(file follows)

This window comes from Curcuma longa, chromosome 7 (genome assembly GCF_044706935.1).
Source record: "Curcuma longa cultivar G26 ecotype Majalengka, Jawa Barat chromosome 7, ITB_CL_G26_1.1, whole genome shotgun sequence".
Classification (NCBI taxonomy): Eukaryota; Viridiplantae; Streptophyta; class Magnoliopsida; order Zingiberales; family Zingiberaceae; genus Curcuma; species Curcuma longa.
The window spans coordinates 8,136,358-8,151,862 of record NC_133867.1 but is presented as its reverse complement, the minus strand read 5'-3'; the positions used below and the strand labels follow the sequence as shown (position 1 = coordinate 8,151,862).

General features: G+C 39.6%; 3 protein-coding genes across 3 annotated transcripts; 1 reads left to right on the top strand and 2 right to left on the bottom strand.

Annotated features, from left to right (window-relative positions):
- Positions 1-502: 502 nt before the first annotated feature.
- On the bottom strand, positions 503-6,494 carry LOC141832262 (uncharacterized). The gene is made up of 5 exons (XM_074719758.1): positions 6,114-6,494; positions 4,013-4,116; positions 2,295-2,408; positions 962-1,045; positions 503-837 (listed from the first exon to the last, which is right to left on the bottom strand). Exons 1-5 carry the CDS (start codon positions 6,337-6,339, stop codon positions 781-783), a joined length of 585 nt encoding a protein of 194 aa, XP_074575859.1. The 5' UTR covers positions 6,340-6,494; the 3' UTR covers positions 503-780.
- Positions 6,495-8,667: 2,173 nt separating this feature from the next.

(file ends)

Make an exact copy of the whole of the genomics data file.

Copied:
This window comes from Curcuma longa, chromosome 7 (genome assembly GCF_044706935.1).
Source record: "Curcuma longa cultivar G26 ecotype Majalengka, Jawa Barat chromosome 7, ITB_CL_G26_1.1, whole genome shotgun sequence".
Classification (NCBI taxonomy): Eukaryota; Viridiplantae; Streptophyta; class Magnoliopsida; order Zingiberales; family Zingiberaceae; genus Curcuma; species Curcuma longa.
The window spans coordinates 8,136,358-8,151,862 of record NC_133867.1 but is presented as its reverse complement, the minus strand read 5'-3'; the positions used below and the strand labels follow the sequence as shown (position 1 = coordinate 8,151,862).

General features: G+C 39.6%; 3 protein-coding genes across 3 annotated transcripts; 1 reads left to right on the top strand and 2 right to left on the bottom strand.

Annotated features, from left to right (window-relative positions):
- Positions 1-502: 502 nt before the first annotated feature.
- On the bottom strand, positions 503-6,494 carry LOC141832262 (uncharacterized). The gene is made up of 5 exons (XM_074719758.1): positions 6,114-6,494; positions 4,013-4,116; positions 2,295-2,408; positions 962-1,045; positions 503-837 (listed from the first exon to the last, which is right to left on the bottom strand). Exons 1-5 carry the CDS (start codon positions 6,337-6,339, stop codon positions 781-783), a joined length of 585 nt encoding a protein of 194 aa, XP_074575859.1. The 5' UTR covers positions 6,340-6,494; the 3' UTR covers positions 503-780.
- Positions 6,495-8,667: 2,173 nt separating this feature from the next.